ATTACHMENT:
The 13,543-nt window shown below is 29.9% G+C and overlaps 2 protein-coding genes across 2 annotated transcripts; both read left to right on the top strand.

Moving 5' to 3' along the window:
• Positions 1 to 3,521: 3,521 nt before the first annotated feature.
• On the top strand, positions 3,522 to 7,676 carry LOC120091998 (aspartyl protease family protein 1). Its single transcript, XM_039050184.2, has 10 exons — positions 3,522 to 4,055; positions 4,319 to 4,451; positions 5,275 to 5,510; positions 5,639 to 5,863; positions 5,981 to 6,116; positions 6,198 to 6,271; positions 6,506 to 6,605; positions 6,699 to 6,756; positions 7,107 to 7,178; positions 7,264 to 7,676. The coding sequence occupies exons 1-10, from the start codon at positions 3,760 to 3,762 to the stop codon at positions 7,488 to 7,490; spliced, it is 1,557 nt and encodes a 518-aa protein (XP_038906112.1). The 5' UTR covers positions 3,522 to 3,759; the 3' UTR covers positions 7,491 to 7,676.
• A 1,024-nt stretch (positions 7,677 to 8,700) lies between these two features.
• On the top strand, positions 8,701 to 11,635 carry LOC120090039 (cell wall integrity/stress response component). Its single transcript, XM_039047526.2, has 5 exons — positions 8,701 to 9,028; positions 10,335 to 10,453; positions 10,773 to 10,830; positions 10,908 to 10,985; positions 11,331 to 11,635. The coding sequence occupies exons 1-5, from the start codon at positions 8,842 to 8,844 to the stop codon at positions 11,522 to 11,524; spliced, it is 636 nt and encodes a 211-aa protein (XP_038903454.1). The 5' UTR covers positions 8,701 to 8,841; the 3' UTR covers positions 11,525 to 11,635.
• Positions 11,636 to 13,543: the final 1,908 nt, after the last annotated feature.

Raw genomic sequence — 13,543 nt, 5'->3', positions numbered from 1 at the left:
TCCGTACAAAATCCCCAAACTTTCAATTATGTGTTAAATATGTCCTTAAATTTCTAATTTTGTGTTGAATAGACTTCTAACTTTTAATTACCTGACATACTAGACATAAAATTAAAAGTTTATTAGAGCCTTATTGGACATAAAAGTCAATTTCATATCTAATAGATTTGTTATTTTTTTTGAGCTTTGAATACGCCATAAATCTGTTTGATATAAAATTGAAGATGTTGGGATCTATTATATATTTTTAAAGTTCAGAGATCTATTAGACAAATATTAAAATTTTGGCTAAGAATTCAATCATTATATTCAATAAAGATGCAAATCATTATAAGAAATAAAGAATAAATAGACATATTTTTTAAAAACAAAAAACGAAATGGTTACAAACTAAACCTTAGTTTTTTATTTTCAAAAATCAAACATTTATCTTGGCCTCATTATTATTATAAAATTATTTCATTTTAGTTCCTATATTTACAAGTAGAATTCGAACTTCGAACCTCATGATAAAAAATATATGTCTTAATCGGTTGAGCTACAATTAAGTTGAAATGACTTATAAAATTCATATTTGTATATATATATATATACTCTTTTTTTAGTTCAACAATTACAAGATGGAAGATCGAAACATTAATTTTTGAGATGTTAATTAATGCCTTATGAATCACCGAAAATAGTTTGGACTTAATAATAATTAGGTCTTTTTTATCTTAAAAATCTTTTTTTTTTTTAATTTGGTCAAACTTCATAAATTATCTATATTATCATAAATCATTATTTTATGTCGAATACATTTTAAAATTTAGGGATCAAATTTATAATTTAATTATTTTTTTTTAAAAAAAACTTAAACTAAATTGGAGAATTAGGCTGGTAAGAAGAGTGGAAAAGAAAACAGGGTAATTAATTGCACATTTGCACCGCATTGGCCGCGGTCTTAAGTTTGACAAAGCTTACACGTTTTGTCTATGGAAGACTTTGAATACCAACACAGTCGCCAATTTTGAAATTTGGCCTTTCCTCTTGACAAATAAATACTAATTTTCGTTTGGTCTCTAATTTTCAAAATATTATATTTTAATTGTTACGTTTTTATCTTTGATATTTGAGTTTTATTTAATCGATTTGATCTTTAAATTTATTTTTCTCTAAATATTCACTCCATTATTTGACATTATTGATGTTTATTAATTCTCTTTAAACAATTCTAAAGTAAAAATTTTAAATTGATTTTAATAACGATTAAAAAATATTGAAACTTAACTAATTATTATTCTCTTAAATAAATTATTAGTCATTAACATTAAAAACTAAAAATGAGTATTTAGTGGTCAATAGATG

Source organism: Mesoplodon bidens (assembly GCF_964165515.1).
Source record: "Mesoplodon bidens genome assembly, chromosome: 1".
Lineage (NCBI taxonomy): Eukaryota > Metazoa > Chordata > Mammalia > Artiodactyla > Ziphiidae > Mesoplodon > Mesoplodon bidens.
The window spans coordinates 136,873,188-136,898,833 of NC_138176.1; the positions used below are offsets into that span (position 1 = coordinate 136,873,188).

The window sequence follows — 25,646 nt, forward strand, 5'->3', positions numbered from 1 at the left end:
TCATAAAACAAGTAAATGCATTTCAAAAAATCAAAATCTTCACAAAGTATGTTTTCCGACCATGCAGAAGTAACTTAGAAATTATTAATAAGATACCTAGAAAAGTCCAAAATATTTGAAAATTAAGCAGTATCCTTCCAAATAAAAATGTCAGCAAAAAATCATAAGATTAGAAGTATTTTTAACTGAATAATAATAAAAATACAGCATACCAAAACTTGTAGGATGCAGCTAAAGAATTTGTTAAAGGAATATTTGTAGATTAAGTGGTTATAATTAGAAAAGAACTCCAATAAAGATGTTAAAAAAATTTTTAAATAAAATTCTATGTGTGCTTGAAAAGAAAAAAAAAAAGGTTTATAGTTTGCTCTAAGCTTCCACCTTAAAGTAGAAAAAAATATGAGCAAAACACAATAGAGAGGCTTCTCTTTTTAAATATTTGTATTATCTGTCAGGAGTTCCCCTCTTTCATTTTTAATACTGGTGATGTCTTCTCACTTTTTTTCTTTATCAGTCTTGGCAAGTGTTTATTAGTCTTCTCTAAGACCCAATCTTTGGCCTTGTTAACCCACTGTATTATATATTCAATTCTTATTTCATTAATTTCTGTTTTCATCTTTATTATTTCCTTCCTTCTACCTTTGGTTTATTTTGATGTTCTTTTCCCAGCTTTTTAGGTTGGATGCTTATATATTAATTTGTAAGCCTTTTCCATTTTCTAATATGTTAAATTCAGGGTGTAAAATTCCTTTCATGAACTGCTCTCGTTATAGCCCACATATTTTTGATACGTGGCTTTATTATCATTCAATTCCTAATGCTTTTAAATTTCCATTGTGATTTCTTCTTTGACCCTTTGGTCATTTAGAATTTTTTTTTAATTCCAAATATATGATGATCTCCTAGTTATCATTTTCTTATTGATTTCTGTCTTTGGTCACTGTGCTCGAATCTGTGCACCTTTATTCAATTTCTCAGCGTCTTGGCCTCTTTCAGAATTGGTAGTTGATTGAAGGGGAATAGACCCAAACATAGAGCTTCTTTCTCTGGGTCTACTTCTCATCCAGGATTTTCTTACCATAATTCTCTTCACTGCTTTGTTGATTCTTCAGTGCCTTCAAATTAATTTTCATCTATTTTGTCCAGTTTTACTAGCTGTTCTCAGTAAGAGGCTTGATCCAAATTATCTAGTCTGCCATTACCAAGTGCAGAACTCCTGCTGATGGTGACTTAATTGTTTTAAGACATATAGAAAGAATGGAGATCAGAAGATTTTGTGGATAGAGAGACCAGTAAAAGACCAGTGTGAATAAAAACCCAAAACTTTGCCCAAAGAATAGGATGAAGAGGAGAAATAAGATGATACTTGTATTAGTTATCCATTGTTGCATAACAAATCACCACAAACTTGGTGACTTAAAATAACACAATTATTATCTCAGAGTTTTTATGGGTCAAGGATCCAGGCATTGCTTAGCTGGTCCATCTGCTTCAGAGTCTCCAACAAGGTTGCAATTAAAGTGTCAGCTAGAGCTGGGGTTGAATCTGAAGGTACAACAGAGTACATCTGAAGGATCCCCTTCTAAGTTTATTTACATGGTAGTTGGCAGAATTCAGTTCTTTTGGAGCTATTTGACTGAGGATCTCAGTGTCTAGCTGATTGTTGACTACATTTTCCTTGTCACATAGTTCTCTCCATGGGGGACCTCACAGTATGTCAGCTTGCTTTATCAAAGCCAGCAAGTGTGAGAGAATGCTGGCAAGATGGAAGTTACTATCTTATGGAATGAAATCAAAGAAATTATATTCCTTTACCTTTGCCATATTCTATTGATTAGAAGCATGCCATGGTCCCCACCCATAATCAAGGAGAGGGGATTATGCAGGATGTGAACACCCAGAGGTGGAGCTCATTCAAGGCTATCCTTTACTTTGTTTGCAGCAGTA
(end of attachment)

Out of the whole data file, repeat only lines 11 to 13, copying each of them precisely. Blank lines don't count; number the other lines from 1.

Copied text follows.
Source record: "Mesoplodon bidens genome assembly, chromosome: 1".
Lineage (NCBI taxonomy): Eukaryota > Metazoa > Chordata > Mammalia > Artiodactyla > Ziphiidae > Mesoplodon > Mesoplodon bidens.
The window spans coordinates 136,873,188-136,898,833 of NC_138176.1; the positions used below are offsets into that span (position 1 = coordinate 136,873,188).